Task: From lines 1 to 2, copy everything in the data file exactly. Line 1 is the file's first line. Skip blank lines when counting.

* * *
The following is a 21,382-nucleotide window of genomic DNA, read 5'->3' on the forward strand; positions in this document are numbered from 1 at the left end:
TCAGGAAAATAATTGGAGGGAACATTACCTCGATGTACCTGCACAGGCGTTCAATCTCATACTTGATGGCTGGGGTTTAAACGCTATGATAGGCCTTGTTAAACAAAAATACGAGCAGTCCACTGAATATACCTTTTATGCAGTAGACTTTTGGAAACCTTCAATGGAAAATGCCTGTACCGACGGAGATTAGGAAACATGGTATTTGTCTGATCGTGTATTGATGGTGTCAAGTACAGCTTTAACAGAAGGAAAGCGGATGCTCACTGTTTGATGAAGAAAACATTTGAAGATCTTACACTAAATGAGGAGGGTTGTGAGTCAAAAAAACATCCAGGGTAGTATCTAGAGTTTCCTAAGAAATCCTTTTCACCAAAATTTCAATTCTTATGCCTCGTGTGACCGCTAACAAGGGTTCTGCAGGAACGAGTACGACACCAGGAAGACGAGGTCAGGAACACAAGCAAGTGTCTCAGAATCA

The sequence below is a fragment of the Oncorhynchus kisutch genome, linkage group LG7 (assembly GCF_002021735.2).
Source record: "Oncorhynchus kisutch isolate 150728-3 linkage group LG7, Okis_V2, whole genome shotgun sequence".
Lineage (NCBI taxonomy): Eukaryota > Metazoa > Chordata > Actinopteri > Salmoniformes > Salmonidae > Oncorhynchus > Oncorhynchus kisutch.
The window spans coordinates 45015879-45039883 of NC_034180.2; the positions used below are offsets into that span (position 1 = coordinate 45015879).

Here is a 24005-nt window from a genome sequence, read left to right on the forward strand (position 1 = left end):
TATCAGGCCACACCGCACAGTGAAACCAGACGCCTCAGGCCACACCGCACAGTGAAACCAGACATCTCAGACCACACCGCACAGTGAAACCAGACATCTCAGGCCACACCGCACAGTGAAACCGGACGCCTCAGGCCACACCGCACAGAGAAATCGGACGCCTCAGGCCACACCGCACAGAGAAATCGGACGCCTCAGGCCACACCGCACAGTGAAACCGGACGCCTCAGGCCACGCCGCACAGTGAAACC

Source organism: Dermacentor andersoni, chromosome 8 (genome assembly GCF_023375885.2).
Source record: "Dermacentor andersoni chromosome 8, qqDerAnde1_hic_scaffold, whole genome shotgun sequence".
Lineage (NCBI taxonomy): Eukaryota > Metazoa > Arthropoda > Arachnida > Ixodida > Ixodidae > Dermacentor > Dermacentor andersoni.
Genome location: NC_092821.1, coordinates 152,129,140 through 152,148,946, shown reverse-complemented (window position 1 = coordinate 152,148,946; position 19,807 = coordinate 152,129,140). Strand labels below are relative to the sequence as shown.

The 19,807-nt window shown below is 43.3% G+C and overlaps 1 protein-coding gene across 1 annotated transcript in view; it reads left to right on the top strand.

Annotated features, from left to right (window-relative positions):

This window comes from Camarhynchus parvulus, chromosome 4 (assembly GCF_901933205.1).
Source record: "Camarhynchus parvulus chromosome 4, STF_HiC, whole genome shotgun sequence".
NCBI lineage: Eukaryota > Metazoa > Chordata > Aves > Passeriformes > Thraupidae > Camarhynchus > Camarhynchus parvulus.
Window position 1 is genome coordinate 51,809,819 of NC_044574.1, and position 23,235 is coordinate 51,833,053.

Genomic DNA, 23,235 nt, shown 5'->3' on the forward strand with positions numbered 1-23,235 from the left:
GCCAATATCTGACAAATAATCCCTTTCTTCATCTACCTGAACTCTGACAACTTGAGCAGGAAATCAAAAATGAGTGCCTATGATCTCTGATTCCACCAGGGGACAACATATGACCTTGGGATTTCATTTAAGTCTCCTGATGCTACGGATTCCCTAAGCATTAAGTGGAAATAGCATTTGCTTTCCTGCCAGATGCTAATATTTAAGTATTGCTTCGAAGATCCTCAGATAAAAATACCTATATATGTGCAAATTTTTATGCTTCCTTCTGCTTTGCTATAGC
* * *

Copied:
The following is a 21,382-nucleotide window of genomic DNA, read 5'->3' on the forward strand; positions in this document are numbered from 1 at the left end:
TCAGGAAAATAATTGGAGGGAACATTACCTCGATGTACCTGCACAGGCGTTCAATCTCATACTTGATGGCTGGGGTTTAAACGCTATGATAGGCCTTGTTAAACAAAAATACGAGCAGTCCACTGAATATACCTTTTATGCAGTAGACTTTTGGAAACCTTCAATGGAAAATGCCTGTACCGACGGAGATTAGGAAACATGGTATTTGTCTGATCGTGTATTGATGGTGTCAAGTACAGCTTTAACAGAAGGAAAGCGGATGCTCACTGTTTGATGAAGAAAACATTTGAAGATCTTACACTAAATGAGGAGGGTTGTGAGTCAAAAAAACATCCAGGGTAGTATCTAGAGTTTCCTAAGAAATCCTTTTCACCAAAATTTCAATTCTTATGCCTCGTGTGACCGCTAACAAGGGTTCTGCAGGAACGAGTACGACACCAGGAAGACGAGGTCAGGAACACAAGCAAGTGTCTCAGAATCA